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7 Questions with Maurie Abraham

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Jonno White

7 Questions with Maurie Abraham

Name: Maurie Abraham

Current title: Principal

Current organisation: Hobsonville Point Secondary School

Maurie started his role as Foundation Principal at Hobsonville Point Secondary School in October 2012. Prior to that he was Principal of Opotiki College for 10 years after being Deputy Principal for 10 years. His teaching areas have been in the Social Sciences. Maurie has been involved in leading the implementation of restorative practice within schools and has run workshops on this topic throughout NZ and overseas. This, along with his passion for exploring new ways to engage teachers and students, resulted in Opotiki College achieving the kinds of results equal to those achieved by more economically advantaged schools. The commitment to academic excellence and strong, positive relationships with students is what he brings to his role as Principal. At Hobsonville Point Secondary School he has helped lead the development of an innovative curriculum and pedagogy designed to better prepare today’s young people for their current and future worlds. He is firmly of the view that student wellbeing must be at the heart of all decision-making in a school and that schools must put as much effort into the front end of the New Zealand Curriculum as they do for the back end.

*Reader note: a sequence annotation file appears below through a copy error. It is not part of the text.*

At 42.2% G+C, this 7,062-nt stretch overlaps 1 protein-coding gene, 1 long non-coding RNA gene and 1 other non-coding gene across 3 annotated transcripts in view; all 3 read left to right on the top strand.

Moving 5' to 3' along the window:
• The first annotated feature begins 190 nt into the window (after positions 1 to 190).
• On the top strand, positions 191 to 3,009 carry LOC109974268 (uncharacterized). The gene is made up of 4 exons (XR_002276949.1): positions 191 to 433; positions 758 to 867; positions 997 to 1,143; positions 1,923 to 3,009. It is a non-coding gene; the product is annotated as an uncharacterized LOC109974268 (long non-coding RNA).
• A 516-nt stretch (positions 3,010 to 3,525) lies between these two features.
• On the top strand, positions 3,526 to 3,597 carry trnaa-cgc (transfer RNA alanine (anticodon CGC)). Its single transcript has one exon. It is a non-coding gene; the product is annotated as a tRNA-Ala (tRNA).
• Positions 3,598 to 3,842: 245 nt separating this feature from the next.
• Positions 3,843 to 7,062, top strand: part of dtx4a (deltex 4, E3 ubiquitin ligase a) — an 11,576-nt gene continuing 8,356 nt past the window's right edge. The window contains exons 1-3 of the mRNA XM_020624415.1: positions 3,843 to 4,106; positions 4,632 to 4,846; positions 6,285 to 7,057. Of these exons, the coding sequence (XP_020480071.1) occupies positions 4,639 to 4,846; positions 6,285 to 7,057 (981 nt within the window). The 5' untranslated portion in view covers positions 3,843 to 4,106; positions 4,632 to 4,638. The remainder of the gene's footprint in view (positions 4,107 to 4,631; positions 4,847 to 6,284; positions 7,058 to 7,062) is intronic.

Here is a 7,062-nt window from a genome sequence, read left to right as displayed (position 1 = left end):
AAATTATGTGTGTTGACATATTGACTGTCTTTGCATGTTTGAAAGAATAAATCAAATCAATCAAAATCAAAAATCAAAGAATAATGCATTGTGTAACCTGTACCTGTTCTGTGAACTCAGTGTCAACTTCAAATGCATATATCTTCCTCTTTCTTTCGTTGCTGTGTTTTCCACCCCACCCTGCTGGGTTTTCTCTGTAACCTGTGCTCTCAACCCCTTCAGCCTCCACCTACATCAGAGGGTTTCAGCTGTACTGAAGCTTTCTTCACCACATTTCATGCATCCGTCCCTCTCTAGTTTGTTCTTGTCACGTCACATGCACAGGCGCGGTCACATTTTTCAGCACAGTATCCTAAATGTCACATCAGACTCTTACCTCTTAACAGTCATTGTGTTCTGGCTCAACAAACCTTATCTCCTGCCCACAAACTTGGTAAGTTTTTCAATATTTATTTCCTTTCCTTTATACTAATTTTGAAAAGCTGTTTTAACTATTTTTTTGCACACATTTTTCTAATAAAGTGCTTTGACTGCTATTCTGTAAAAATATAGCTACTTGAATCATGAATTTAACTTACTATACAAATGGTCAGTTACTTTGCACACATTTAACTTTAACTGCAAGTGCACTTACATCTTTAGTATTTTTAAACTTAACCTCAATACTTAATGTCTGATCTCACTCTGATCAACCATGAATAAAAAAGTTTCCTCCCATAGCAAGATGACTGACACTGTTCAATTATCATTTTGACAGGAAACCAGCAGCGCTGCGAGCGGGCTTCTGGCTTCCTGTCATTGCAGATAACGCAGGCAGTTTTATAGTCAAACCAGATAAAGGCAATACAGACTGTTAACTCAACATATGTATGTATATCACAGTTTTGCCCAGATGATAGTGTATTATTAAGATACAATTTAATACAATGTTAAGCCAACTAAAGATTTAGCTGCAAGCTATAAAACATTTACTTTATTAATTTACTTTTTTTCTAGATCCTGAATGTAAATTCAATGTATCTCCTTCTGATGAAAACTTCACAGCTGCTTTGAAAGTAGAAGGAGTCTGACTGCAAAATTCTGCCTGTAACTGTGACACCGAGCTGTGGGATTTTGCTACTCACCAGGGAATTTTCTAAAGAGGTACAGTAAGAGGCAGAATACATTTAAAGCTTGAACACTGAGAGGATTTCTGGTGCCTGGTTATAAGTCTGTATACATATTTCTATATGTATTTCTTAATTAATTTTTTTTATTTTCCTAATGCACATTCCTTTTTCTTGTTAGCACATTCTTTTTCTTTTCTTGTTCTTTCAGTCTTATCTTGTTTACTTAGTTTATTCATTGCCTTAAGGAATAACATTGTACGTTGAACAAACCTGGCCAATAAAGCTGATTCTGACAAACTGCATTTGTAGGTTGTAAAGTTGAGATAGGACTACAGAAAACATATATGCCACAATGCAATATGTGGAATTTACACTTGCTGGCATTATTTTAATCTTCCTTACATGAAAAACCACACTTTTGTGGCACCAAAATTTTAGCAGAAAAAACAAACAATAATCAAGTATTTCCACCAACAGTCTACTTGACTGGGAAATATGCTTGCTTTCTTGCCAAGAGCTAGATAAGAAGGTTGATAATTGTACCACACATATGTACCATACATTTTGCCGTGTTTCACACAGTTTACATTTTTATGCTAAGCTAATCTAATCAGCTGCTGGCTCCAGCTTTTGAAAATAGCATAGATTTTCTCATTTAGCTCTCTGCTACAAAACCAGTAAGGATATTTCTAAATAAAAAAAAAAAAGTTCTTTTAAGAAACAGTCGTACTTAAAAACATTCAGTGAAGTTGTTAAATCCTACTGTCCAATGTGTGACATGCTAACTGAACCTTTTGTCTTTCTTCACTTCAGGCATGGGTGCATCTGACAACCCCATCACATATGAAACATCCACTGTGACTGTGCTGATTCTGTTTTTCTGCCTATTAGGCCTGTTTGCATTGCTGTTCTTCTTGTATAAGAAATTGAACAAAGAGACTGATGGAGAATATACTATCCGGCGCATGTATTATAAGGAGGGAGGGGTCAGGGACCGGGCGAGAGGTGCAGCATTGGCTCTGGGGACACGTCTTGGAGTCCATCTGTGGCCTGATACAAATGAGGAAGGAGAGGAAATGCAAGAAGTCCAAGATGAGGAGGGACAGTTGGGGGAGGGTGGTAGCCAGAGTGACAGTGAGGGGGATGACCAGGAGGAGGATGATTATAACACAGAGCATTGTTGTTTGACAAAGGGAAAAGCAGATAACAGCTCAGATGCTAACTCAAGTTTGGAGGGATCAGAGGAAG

1. What have you found most challenging as a leader in the education sector?

Maintaining the courage to lead according to a moral purpose. Putting students, their learning and their wellbeing at the centre of decision-making and development of school structures requires the courage to stand up to colleagues, staff, parents and system push-back.

2. How do you structure your work days from waking up to going to sleep?

I get up at 6am and go for a run. Over breakfast I check any overnight emails, scan on-line news and check out any relevant notifications on my Twitter and Facebook Pages. I'm at work just after 7 30am and generally have 45 minutes of quiet time to get on top of short tasks. I have an efficient process re emails and rely on Google Tasks to keep on top of things. At 8: 30 I generally lead or attend a 'Kitchen Table' with staff for 30 minutes. From then until the end of the school day I meet with a range of people, both in and out of school, and work on the jobs in my Tasks list. I am an active presence throughout our school and spend a couple of hours every day visiting classes and talking with students about their learning. I find this the best student voice to inform my thinking. I host many visiting groups from NZ and around the world and I take them into learning spaces and I hear kids respond to their questions. Often I'll take my laptop and sit in an open space in the school to complete administration tasks and respond to emails so that people see me at work and can also sit and chat with me. At lunchtimes I do my best to walk throughout the building and outside. After 3 30pm I'll often have a team meeting of some sort for an hour and after that I address my Tasks list again. I try to leave the site at about 5 30pm but sometimes it can be closer to 7pm. I try not to take too much work home but sometimes it is unavoidable. The Tasks are a combination of administration and strategic activities.

3. What's the most recent significant leadership lesson you've learned?